|Estimated Study Completion Date :||November 30, 2022|
TAVI and no therapeutic anticoagulation
Subjects in this group do not have an indication for therapeutic anticoagulation.
TAVI and therapeutic anticoagulation
Subjects in this group have an indication for therapeutic anticoagulation such as atrial fibrillation.
- Global TEG(R)-based prediction of hypoattenuating leaflet thickening (HALT) [ Time Frame: 6 months ]TEG(R)readout Global Hemostasis Assay
- Platelet TEG(R)-based prediction of hypoattenuating leaflet thickening (HALT) [ Time Frame: 6 months ]TEG(R)readout Platelet Mapping Assay
- All-cause mortality within 12 months [ Time Frame: 12 months ]All-cause mortality will be recorded within 12 months after TAVI.
- Cardiovascular mortality within 12 months [ Time Frame: 12 months ]Cardiovascular mortality will be recorded within 12 months after TAVI.
- Thromboembolic events within 12 months [ Time Frame: 12 months ]Thromboembolic events will be recorded within 12 months after TAVI.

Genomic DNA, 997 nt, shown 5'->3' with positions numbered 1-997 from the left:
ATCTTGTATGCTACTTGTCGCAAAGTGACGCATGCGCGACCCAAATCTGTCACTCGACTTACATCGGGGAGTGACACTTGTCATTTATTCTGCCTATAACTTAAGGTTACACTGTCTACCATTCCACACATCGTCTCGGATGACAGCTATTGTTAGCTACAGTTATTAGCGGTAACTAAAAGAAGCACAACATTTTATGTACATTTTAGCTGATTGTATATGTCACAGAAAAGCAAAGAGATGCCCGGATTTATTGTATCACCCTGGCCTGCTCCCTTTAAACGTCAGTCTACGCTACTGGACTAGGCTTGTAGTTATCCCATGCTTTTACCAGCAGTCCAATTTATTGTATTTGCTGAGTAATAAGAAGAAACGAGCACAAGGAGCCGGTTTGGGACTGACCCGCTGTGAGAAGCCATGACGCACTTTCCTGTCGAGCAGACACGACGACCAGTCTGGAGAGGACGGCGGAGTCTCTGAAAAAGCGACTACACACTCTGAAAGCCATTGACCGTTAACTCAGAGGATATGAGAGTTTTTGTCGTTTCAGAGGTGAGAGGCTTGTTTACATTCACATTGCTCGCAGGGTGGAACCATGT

- Bleeding events within 12 months [ Time Frame: 12 months ]Bleeding events will be recorded within 12 months after TAVI.
- Incidence of hypoattenuating leaflet thickening (HALT) [ Time Frame: 6 months ]Presence of HALT on CT scan
To learn more about this study, you or your doctor may contact the study research staff using the contact information provided by the sponsor.
Please refer to this study by its ClinicalTrials.gov identifier (NCT number): NCT03649594
|Contact: Torben Pottgiesser, MD||+49761270 ext firstname.lastname@example.org|
|Principal Investigator:||Torben Pottgiesser, MD||Department of Cardiology and Angiology I, Heart Center Freiburg University, Faculty of Medicine, University of Freiburg, Germany|
|Study Director:||Daniel Duerschmied, MD||Department of Cardiology and Angiology I, Heart Center Freiburg University, Faculty of Medicine, University of Freiburg, Germany|